*** DEBUG END ***

Word from Wormingford

12 February 2016

Ronald Blythe marvels at snowdrops as he works in the garden

IT IS all too easy in a ramshackle old farmhouse garden to miss a great flowering: in this instance, the show of snowdrops that climb from the low eaves of what were once the dairies to the fields, taking in the badger sett on the way.

The snowdrops at the front are glorious enough, but those at the rear are breathtaking. It is oceanic: a white sea, from which rises a long-barren tangle of ancient fruit trees. Nettles will eventually hide their decrepitude. At the moment, the snowdrops are giving them a kind of life, of vitality. And the temperature is delicately warm, like the south of France. All this on the Suffolk-Essex border, the River Stour glittering a mile or two away, and the white cat sunbathing on a window sill.

I read about snowdrops in my friend Richard Mabey’s Flora Britannica, and in The Illustrated Dictionary of Gardening, 1887 — a mighty work, which was propped up by John Nash’s chair, its back broken, its glorious pages tumbling about a bit in old age, but its information still as fresh as a daisy for all that.

Here and there some pencilled additions, like those in my mother’s Bible, fade in the margins. Snowdrop: see Galanthus nivalis. So I haul down Vol. 2 to find that gála is Greek for “milk”, and that ánthos, of course, is “flower”, added to which that snowdrops will thrive anywhere, and will multiply like some mighty nation and cover any kind of soil. And they are doing that at this February moment. I am in summer-gardening oddments, and silent gulls, blown in from the seaside, take it all in.

What for matins? Something reaching out from the Epiphany to Septuagesima? Or is this too soon? I find myself rewalking old miles, but in my head. Allan — with two lls — had driven me to Pendle Hill, where the Quakers had found the eloquence of silence. It was raining as we drove to its base, and Bowland appeared in variants of drizzle. Allan said something like “There it is, Bowland,” and stayed in the car, and I got out and climbed. It was a little like George Fox, I thought, whose companion was lame; so he found the way to silence alone. He was 28.

Pendle Hill, in Lancashire, needs another 170 feet to qualify as a mountain. Treeless, but evenly covered with cotton-grass, mare’s tail, and butterwort, and dotted with little bushes of cloudberry, it has a sloping flat top and chasmic sides. I remember thinking that it must have confronted young Fox with strange religious questions. Hills do not necessarily make their climbers ask why.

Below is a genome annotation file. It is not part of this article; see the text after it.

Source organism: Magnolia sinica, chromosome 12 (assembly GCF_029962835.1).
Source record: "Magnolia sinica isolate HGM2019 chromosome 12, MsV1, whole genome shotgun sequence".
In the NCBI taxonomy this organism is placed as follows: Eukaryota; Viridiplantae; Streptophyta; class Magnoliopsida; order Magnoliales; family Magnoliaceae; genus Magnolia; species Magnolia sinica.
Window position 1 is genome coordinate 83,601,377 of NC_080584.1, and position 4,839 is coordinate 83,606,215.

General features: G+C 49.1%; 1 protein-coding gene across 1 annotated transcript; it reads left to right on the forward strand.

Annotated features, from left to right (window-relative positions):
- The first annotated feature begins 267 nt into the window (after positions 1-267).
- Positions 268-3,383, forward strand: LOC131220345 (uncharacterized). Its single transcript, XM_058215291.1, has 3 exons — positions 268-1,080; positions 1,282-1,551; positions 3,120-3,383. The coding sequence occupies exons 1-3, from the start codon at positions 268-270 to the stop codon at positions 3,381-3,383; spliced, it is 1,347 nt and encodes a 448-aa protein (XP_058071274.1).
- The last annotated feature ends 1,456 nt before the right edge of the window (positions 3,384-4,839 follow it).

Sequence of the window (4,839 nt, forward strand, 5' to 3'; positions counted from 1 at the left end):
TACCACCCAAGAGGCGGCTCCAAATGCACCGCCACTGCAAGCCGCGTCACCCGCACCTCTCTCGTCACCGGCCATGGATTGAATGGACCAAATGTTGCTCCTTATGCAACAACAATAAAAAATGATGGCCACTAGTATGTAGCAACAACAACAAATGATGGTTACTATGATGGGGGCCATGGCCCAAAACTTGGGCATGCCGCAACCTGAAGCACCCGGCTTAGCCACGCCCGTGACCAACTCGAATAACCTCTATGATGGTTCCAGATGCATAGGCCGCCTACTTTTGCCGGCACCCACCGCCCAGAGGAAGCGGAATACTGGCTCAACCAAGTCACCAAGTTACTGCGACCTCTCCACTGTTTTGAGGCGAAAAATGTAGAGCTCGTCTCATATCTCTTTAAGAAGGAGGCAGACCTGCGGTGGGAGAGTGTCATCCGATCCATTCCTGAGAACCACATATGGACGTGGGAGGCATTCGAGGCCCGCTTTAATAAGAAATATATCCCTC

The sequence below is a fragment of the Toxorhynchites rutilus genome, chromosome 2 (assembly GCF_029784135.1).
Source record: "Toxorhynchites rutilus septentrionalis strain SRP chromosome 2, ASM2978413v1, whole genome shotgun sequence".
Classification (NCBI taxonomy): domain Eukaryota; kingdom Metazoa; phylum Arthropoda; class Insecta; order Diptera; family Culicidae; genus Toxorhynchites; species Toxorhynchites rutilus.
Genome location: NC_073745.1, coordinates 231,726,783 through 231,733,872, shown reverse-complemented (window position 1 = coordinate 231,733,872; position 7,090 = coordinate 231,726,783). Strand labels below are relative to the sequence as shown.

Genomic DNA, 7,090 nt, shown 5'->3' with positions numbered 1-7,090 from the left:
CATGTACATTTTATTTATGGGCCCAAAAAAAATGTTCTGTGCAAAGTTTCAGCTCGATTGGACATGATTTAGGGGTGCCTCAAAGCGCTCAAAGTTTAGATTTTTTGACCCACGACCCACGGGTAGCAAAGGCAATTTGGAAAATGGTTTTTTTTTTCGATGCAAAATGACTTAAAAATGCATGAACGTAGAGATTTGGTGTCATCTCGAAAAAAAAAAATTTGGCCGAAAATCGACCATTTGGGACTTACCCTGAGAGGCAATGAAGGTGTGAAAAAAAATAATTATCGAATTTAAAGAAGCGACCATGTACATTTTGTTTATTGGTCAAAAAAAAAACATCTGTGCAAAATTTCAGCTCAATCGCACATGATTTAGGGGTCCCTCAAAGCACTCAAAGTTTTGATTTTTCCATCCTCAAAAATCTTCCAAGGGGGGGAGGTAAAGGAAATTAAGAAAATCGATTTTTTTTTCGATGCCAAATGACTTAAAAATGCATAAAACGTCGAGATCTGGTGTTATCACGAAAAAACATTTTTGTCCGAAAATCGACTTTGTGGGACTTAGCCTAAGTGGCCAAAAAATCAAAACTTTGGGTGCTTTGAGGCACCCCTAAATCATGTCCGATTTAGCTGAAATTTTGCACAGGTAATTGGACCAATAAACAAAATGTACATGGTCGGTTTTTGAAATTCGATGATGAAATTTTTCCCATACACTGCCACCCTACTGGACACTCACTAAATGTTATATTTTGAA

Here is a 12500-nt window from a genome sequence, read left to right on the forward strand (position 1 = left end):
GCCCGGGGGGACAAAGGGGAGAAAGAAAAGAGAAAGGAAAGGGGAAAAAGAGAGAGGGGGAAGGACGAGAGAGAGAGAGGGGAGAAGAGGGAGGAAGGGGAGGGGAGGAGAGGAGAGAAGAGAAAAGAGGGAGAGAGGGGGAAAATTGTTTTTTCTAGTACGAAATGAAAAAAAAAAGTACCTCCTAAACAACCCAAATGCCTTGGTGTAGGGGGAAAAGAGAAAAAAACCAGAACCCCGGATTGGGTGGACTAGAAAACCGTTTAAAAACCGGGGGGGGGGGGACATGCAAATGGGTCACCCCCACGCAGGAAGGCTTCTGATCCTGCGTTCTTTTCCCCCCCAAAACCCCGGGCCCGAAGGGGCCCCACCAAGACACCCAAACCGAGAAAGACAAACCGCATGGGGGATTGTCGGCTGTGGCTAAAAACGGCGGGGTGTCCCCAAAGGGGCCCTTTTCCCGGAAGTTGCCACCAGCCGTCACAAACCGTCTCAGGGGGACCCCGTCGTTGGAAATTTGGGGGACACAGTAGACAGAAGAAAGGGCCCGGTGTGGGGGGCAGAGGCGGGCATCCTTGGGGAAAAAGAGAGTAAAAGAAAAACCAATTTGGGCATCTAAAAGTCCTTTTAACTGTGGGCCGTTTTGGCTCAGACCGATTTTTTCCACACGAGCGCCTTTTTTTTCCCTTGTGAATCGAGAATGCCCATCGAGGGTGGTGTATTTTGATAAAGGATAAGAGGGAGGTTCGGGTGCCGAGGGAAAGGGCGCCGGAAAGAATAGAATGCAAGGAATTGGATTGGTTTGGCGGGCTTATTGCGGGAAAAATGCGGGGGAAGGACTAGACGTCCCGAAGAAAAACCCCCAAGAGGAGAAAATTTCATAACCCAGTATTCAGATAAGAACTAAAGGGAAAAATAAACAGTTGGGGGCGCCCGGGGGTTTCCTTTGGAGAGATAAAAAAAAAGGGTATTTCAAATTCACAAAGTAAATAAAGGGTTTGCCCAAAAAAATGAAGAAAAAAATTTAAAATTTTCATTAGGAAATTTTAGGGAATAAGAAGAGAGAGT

Raindrops the size of old pennies battered me, and thoughts the size of belief battered young Fox. I followed Fox’s path. I could hear Pendle’s rivulets clinking and gobbling their way down to the moorland farms.

Allan and I were on our way to Lindisfarne when this mighty scenic obstacle stood in our path, saying: “Look at me! I told religion to hold its tongue!” All that preaching, all those words, and never a let-up. What about singing? Do Friends sing? Yes, if the Spirit says “Sing!”

Fox was the kind of traveller who described how hard it was to get about, and rarely what one saw on the way. Most English travellers did, then. They were listeners, not sightseers. Hence the immense sound of Pendle’s silence in Fox’s ears. It must have been like God talking to that temple boy in the night.

All I heard on Pendle Hill was weather. It spoke wildly. It orchestrated the huge view. Other than on 11 November, any kind of unannounced silence in church creates anxiety. The ancient building says “I have been talking for centuries.”

Browse Church and Charity jobs on the Church Times jobsite

Letters to the editor

Letters for publication should be sent to letters@churchtimes.co.uk.

Letters should be exclusive to the Church Times, and include a full postal address. Your name and address will appear below your letter unless requested otherwise.

Forthcoming Events

Green Church Awards

Awards Ceremony: 6 September 2024

Read more details about the awards


Festival of Preaching

15-17 September 2024

The festival moves to Cambridge along with a sparkling selection of expert speakers

tickets available


Inspiration: The Influences That Have Shaped My Life

September - November 2024

St Martin in the Fields Autumn Lecture Series 2024

tickets available



Festival of Faith and Literature

28 February - 2 March 2025

The festival programme is soon to be announced sign up to our newsletter to stay informed about all festival news.

Festival website


Visit our Events page for upcoming and past events 

The Church Times Archive

Read reports from issues stretching back to 1863, search for your parish or see if any of the clergy you know get a mention.

FREE for Church Times subscribers.

Explore the archive

Welcome to the Church Times


To explore the Church Times website fully, please sign in or subscribe.

Non-subscribers can read four articles for free each month. (You will need to register.)